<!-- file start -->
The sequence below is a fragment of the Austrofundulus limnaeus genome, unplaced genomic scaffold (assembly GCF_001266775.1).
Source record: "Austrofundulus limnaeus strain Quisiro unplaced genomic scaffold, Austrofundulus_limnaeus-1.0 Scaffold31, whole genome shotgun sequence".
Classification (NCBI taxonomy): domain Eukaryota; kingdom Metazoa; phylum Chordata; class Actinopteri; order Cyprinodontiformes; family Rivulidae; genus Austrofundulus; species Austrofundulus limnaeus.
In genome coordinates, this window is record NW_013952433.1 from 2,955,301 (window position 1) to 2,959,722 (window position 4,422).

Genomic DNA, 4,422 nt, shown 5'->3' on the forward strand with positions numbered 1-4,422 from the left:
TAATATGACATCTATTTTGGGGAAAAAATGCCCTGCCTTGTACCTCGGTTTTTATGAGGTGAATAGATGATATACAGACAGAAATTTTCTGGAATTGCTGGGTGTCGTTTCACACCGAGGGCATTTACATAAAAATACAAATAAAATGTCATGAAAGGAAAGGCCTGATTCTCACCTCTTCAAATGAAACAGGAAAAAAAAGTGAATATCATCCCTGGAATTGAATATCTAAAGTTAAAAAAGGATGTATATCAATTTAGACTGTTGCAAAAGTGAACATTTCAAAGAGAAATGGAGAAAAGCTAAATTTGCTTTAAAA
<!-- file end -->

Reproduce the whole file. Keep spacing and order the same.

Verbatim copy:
The sequence below is a fragment of the Austrofundulus limnaeus genome, unplaced genomic scaffold (assembly GCF_001266775.1).
Source record: "Austrofundulus limnaeus strain Quisiro unplaced genomic scaffold, Austrofundulus_limnaeus-1.0 Scaffold31, whole genome shotgun sequence".
Classification (NCBI taxonomy): domain Eukaryota; kingdom Metazoa; phylum Chordata; class Actinopteri; order Cyprinodontiformes; family Rivulidae; genus Austrofundulus; species Austrofundulus limnaeus.
In genome coordinates, this window is record NW_013952433.1 from 2,955,301 (window position 1) to 2,959,722 (window position 4,422).

Genomic DNA, 4,422 nt, shown 5'->3' on the forward strand with positions numbered 1-4,422 from the left:
TAATATGACATCTATTTTGGGGAAAAAATGCCCTGCCTTGTACCTCGGTTTTTATGAGGTGAATAGATGATATACAGACAGAAATTTTCTGGAATTGCTGGGTGTCGTTTCACACCGAGGGCATTTACATAAAAATACAAATAAAATGTCATGAAAGGAAAGGCCTGATTCTCACCTCTTCAAATGAAACAGGAAAAAAAAGTGAATATCATCCCTGGAATTGAATATCTAAAGTTAAAAAAGGATGTATATCAATTTAGACTGTTGCAAAAGTGAACATTTCAAAGAGAAATGGAGAAAAGCTAAATTTGCTTTAAAA